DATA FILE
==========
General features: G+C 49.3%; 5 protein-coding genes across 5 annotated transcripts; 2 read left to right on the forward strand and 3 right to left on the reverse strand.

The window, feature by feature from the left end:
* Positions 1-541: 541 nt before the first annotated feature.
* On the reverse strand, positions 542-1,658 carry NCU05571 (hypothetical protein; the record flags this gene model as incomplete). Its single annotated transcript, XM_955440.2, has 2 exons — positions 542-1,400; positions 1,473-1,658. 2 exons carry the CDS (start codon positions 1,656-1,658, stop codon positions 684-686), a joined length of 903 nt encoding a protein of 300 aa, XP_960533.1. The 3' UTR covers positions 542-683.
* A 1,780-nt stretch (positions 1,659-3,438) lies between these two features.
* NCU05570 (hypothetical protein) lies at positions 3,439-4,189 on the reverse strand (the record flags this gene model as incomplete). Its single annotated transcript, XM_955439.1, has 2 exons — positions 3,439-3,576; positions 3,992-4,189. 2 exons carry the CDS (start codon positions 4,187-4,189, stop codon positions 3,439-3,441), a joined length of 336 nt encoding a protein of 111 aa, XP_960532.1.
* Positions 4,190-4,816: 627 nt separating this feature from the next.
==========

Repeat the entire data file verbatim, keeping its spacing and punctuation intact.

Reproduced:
General features: G+C 49.3%; 5 protein-coding genes across 5 annotated transcripts; 2 read left to right on the forward strand and 3 right to left on the reverse strand.

The window, feature by feature from the left end:
* Positions 1-541: 541 nt before the first annotated feature.
* On the reverse strand, positions 542-1,658 carry NCU05571 (hypothetical protein; the record flags this gene model as incomplete). Its single annotated transcript, XM_955440.2, has 2 exons — positions 542-1,400; positions 1,473-1,658. 2 exons carry the CDS (start codon positions 1,656-1,658, stop codon positions 684-686), a joined length of 903 nt encoding a protein of 300 aa, XP_960533.1. The 3' UTR covers positions 542-683.
* A 1,780-nt stretch (positions 1,659-3,438) lies between these two features.
* NCU05570 (hypothetical protein) lies at positions 3,439-4,189 on the reverse strand (the record flags this gene model as incomplete). Its single annotated transcript, XM_955439.1, has 2 exons — positions 3,439-3,576; positions 3,992-4,189. 2 exons carry the CDS (start codon positions 4,187-4,189, stop codon positions 3,439-3,441), a joined length of 336 nt encoding a protein of 111 aa, XP_960532.1.
* Positions 4,190-4,816: 627 nt separating this feature from the next.